Councillor Lewis Chinchen stated that the debate over whether Chubby Brown should be able to perform was not about whether you agreed with the content of his performances or not, or about whether you liked him as a person, but about whether you supported the fundamental principle of freedom of speech and respected the freedom of choice that people should have in deciding who they see and who they chose not to see. He believed that it shouldn't be SCT's decision to decide what people could or could not watch. Councillor Chinchen stated that we were meant to be living in a liberal society, where people could make their own decisions over who they wanted to see.






Councillor Sioned-Mair Richards stated that as part of her duty as a City Councillor, she had a legal duty to promote community cohesion, including the promotion of equality across the city. She believed that the city should not be welcoming someone who used derogative and racist terminology as part of his act, or giving him a public platform in any buildings owned or leased by the Council.






Councillor Penny Baker questioned whether the City Council or SCT had the powers of censorship, and highlighted the right to free speech. She believed that as long as the act was deemed legal, no-one should be able to tell Chubby Brown that he could not perform in this city.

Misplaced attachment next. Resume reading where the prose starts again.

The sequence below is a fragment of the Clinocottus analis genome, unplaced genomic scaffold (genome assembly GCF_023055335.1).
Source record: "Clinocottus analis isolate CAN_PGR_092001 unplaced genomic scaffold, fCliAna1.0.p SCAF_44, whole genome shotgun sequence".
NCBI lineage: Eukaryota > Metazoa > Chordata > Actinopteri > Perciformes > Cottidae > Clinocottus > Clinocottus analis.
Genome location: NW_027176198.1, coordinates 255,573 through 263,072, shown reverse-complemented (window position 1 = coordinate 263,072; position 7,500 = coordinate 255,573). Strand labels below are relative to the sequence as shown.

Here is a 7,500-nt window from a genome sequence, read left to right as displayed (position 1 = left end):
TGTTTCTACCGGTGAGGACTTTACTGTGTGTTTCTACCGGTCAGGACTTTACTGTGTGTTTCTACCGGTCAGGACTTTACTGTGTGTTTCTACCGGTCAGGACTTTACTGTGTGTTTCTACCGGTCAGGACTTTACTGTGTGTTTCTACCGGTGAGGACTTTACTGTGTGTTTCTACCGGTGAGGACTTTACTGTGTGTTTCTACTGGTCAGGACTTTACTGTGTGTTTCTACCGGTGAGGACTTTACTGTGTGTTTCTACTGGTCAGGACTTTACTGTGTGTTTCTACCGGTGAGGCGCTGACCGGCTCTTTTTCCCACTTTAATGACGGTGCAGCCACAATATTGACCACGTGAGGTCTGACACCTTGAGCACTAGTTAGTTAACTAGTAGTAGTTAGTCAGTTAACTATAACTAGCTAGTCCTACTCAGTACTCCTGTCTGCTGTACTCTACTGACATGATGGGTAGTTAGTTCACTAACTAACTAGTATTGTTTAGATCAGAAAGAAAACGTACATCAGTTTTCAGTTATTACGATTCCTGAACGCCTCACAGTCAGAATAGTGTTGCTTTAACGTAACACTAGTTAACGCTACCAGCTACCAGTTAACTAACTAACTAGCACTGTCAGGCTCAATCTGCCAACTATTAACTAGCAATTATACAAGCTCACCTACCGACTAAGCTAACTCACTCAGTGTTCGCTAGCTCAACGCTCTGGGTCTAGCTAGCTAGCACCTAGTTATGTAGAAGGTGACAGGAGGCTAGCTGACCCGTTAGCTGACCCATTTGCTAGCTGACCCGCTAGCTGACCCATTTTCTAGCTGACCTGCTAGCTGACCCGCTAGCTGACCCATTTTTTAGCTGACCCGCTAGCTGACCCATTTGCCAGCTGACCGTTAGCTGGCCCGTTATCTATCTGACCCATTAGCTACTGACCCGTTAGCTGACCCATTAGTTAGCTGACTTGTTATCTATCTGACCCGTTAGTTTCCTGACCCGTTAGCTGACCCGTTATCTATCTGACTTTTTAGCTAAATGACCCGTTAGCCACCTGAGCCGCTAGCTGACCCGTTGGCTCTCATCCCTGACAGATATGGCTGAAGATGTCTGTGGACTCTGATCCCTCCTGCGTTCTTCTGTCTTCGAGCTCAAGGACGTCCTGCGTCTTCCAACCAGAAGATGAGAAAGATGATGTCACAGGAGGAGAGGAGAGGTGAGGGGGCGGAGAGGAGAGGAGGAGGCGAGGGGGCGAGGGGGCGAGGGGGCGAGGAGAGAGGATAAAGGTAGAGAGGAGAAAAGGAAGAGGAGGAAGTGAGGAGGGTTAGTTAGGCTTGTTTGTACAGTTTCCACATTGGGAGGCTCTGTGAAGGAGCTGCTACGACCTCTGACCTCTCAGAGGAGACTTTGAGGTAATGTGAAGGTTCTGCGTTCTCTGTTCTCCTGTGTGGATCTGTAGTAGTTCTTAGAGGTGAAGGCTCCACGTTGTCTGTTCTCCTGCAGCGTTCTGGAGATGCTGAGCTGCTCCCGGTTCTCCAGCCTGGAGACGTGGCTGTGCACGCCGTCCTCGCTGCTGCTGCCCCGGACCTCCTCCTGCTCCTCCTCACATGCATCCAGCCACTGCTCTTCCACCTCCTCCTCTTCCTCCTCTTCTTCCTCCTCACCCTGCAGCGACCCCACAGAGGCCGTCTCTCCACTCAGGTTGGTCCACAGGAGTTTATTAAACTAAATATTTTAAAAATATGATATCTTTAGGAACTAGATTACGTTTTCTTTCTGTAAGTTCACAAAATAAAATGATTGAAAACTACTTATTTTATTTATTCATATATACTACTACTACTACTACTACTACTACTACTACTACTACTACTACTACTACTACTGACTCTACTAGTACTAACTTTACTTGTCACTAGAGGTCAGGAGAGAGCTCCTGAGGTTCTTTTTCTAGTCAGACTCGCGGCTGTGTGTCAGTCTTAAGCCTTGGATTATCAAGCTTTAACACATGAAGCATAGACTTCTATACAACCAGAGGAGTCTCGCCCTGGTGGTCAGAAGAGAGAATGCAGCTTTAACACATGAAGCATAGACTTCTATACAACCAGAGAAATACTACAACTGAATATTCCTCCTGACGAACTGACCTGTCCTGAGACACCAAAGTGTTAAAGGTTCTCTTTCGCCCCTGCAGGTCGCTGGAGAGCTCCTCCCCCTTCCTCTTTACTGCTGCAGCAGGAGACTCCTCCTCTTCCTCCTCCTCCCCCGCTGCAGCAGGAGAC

Councillor Ben Curran stated that he welcomed free speech, and questioned some of the views expressed during this debate. He referred specifically to a previous discussion during a Council meeting where Members had unanimously agreed to take a stand against “cat-calling” and derogatory comments made towards women, but questioned why people thought it was alright for a comedian to make such comments. He also made reference to comments made at previous Council meetings with regard to taking firmer action against people subjecting members of the LGBTQ community to inappropriate comments.






Councillor Colin Ross believed that SCT had handled this situation very badly. He considered it to be a very difficult situation as it was a subjective issue, and expressed concerns at the possibility of the Council or SCT censoring acts by other comedians or other artists in the future. The Council needed to be very mindful of the consequences such censorship could bring.